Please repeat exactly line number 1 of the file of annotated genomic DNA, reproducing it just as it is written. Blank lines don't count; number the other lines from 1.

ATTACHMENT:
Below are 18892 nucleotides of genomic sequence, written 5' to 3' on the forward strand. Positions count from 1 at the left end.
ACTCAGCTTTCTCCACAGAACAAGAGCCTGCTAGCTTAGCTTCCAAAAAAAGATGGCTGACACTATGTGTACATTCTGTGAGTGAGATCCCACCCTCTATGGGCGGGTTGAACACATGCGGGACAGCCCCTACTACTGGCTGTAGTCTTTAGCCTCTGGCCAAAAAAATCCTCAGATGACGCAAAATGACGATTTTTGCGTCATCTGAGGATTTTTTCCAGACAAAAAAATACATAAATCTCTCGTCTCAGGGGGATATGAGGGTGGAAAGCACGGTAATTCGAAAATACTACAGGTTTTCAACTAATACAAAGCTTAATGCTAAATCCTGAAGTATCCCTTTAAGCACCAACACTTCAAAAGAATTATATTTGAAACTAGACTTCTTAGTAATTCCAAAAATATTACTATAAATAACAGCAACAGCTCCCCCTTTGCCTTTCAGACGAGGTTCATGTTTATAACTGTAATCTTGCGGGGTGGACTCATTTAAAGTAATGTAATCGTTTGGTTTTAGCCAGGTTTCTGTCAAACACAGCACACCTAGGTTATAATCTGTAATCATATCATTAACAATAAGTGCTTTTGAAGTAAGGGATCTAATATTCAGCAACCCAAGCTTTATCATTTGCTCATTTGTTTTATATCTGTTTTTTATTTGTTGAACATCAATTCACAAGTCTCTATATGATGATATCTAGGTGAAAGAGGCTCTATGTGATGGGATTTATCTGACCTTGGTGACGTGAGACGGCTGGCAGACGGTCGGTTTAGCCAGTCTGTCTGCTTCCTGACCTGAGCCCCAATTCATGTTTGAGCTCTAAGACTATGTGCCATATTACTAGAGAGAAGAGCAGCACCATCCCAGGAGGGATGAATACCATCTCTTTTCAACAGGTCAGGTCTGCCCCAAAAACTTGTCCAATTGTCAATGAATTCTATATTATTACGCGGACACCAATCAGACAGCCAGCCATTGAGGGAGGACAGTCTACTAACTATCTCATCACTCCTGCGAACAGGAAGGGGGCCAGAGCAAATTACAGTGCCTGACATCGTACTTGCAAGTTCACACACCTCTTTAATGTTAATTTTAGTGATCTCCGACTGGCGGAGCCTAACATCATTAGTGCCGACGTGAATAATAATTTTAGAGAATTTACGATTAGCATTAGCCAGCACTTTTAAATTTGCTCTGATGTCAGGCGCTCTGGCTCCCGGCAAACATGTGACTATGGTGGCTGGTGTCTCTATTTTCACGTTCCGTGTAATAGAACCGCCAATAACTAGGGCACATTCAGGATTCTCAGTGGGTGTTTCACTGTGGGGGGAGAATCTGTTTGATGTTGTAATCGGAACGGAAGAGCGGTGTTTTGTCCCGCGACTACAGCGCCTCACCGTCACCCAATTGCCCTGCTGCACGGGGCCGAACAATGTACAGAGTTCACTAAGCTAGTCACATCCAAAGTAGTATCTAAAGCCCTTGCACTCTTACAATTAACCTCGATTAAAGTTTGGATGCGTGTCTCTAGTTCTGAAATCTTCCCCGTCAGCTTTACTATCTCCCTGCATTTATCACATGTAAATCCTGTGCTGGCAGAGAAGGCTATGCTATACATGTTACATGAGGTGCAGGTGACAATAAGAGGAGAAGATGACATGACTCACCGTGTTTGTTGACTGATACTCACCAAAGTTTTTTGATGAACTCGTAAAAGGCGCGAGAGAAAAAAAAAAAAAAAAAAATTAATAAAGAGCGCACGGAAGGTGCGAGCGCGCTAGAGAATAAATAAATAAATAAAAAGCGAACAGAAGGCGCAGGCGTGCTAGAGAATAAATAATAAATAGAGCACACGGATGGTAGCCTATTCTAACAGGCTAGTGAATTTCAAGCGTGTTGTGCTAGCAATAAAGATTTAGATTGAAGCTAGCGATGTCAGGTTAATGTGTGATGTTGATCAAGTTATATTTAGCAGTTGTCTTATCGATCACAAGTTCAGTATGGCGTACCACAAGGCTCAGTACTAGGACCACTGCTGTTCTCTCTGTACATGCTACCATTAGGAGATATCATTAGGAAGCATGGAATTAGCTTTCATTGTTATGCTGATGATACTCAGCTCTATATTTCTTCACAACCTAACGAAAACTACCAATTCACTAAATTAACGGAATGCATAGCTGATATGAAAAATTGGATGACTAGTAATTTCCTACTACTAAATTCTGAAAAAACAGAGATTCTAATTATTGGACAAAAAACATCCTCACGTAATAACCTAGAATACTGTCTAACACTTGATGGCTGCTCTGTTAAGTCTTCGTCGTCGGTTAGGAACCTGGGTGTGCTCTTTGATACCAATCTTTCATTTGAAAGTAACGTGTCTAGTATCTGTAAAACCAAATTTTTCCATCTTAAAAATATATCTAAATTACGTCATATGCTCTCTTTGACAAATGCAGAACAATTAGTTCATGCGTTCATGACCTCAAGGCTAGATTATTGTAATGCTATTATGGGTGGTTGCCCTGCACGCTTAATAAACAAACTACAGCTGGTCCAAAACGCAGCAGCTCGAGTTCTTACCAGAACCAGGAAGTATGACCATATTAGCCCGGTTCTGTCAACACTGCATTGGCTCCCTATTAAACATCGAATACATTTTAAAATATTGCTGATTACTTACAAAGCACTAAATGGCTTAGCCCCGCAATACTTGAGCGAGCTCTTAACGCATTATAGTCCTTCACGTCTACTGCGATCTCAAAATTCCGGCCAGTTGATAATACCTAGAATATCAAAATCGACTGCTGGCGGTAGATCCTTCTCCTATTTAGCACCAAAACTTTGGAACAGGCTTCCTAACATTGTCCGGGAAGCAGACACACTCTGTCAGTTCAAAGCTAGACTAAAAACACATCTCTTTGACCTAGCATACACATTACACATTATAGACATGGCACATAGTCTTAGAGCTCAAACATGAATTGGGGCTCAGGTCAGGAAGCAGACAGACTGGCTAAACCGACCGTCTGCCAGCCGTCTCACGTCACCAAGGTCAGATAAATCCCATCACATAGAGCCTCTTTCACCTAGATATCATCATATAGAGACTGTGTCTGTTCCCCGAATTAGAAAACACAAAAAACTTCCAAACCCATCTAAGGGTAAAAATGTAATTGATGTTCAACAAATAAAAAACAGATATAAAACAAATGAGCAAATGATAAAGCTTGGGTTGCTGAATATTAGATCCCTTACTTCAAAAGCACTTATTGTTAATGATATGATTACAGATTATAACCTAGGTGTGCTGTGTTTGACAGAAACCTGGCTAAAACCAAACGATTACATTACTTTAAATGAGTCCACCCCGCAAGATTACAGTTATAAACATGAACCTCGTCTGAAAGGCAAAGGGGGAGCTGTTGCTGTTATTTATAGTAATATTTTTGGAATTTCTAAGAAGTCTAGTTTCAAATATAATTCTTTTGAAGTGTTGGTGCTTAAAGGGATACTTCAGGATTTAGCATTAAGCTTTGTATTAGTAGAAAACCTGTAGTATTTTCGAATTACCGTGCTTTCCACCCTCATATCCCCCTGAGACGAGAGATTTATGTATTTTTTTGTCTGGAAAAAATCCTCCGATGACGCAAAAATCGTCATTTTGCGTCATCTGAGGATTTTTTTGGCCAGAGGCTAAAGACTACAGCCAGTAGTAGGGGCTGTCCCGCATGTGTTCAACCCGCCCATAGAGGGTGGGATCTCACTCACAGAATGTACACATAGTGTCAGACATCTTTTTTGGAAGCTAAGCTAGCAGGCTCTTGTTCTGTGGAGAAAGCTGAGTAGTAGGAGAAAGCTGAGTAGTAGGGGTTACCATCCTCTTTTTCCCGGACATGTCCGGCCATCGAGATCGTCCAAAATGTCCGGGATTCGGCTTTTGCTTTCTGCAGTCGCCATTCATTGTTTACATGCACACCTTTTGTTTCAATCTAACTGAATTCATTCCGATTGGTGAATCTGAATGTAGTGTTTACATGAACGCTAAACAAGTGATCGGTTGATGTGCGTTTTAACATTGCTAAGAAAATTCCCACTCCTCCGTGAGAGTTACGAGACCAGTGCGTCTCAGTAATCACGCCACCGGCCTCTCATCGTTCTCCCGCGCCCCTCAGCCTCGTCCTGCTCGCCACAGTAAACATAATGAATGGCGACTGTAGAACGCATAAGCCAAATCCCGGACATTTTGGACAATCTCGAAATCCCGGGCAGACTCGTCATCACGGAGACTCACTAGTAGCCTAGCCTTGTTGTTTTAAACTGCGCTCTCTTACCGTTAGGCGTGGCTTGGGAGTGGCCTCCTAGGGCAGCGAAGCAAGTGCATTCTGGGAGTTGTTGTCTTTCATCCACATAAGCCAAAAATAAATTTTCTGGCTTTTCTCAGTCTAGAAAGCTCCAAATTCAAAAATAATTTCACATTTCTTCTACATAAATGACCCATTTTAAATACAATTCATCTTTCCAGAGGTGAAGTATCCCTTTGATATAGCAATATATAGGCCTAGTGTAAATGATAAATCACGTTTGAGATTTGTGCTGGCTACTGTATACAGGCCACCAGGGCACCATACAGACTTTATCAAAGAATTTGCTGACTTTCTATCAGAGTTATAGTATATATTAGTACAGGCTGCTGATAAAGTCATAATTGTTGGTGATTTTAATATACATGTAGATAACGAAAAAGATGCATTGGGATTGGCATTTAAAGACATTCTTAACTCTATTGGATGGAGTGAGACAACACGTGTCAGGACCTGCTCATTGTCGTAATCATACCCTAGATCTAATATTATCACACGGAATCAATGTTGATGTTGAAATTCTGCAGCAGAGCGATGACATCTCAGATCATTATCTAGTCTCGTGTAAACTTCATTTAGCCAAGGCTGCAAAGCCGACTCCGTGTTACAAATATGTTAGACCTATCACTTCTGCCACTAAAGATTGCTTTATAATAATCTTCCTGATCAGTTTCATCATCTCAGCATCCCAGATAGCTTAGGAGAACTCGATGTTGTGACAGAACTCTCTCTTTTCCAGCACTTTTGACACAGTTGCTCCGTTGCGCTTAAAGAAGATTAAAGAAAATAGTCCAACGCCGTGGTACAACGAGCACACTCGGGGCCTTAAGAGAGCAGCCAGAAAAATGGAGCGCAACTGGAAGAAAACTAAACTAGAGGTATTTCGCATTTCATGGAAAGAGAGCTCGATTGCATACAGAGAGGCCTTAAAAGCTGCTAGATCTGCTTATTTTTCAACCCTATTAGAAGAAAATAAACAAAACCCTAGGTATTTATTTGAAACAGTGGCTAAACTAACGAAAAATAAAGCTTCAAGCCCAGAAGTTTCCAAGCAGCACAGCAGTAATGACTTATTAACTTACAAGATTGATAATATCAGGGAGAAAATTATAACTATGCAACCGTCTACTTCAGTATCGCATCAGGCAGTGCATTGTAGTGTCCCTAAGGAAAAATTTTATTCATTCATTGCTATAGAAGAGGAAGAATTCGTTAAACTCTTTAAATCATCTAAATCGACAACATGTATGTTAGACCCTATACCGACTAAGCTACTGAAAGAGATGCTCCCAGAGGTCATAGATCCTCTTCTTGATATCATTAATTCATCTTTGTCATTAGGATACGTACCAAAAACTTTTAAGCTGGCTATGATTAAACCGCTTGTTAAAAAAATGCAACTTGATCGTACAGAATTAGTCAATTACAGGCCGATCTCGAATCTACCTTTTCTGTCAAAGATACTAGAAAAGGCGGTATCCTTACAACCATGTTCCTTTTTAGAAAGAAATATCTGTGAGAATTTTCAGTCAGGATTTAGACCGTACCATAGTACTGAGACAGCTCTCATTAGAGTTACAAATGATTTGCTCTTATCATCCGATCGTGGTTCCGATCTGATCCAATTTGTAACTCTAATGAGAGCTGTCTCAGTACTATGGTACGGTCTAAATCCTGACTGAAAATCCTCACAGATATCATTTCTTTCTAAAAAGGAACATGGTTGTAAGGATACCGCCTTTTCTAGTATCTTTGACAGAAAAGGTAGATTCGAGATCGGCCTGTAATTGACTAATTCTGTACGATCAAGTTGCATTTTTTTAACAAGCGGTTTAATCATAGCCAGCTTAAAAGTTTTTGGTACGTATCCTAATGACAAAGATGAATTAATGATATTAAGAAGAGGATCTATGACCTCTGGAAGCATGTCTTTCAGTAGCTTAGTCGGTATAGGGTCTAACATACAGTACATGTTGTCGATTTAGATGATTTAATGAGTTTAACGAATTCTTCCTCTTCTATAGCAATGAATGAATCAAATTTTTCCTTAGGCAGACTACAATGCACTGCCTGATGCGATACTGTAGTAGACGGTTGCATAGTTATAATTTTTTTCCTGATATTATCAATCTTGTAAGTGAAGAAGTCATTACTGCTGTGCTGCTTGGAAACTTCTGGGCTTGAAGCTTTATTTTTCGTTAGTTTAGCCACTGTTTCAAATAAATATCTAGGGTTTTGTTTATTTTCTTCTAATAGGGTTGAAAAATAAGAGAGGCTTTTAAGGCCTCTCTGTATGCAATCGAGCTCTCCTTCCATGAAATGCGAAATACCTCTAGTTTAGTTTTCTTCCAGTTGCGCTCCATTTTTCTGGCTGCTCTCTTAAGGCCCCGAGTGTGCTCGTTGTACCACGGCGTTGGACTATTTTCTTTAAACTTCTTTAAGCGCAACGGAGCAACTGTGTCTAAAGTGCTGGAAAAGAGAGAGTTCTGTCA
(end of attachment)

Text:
Below are 18892 nucleotides of genomic sequence, written 5' to 3' on the forward strand. Positions count from 1 at the left end.